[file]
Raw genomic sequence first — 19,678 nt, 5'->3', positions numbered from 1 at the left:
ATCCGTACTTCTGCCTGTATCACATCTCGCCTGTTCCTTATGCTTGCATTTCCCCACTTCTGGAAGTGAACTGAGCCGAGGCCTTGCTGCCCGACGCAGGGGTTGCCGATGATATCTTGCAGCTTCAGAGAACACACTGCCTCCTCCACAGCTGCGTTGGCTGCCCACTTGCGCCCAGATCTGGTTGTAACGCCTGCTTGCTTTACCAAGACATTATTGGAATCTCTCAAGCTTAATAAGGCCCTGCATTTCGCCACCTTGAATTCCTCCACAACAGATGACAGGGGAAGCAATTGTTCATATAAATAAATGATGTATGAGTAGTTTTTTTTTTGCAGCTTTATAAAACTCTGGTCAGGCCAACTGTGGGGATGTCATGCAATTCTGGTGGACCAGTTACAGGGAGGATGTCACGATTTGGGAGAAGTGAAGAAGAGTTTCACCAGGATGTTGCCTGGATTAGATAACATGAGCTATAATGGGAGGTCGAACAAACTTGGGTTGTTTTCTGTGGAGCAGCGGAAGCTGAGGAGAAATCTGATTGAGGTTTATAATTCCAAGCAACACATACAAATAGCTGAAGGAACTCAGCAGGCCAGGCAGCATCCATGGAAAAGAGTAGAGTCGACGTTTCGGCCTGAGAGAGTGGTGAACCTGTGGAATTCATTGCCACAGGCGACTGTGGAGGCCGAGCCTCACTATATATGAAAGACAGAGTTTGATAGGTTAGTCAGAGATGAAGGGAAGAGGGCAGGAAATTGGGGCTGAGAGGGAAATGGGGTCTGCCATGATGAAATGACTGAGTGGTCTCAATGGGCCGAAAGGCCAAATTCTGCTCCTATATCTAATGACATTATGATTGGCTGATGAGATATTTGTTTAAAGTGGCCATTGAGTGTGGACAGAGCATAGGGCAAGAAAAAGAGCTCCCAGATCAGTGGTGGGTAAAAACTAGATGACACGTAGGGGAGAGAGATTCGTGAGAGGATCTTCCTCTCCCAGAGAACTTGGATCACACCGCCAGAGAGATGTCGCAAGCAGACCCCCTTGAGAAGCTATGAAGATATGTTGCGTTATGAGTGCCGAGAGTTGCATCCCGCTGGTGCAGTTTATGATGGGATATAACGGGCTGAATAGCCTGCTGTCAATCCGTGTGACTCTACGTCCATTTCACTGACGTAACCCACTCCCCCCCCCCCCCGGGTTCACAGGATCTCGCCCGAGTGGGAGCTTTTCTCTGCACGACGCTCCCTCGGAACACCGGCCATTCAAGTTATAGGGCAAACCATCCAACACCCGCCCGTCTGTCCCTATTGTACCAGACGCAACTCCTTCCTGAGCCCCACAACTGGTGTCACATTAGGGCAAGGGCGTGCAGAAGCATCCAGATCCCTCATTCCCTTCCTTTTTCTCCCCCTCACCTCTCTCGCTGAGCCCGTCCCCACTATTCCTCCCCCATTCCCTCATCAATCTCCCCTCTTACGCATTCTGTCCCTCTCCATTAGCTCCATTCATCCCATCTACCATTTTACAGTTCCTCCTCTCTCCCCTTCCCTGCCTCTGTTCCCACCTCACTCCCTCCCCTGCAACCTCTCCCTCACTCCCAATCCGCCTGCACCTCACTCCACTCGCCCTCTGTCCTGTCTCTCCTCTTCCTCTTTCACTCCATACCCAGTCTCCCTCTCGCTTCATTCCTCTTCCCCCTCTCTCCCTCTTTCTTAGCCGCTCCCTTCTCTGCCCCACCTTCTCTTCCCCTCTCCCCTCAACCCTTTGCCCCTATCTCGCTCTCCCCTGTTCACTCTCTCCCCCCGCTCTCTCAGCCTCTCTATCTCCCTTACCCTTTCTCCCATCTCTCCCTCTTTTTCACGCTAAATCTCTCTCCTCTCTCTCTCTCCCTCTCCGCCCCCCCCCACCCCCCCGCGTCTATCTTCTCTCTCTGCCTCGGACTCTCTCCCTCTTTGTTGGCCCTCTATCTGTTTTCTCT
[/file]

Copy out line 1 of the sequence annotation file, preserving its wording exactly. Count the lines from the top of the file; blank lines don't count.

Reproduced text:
Raw genomic sequence first — 19,678 nt, 5'->3', positions numbered from 1 at the left: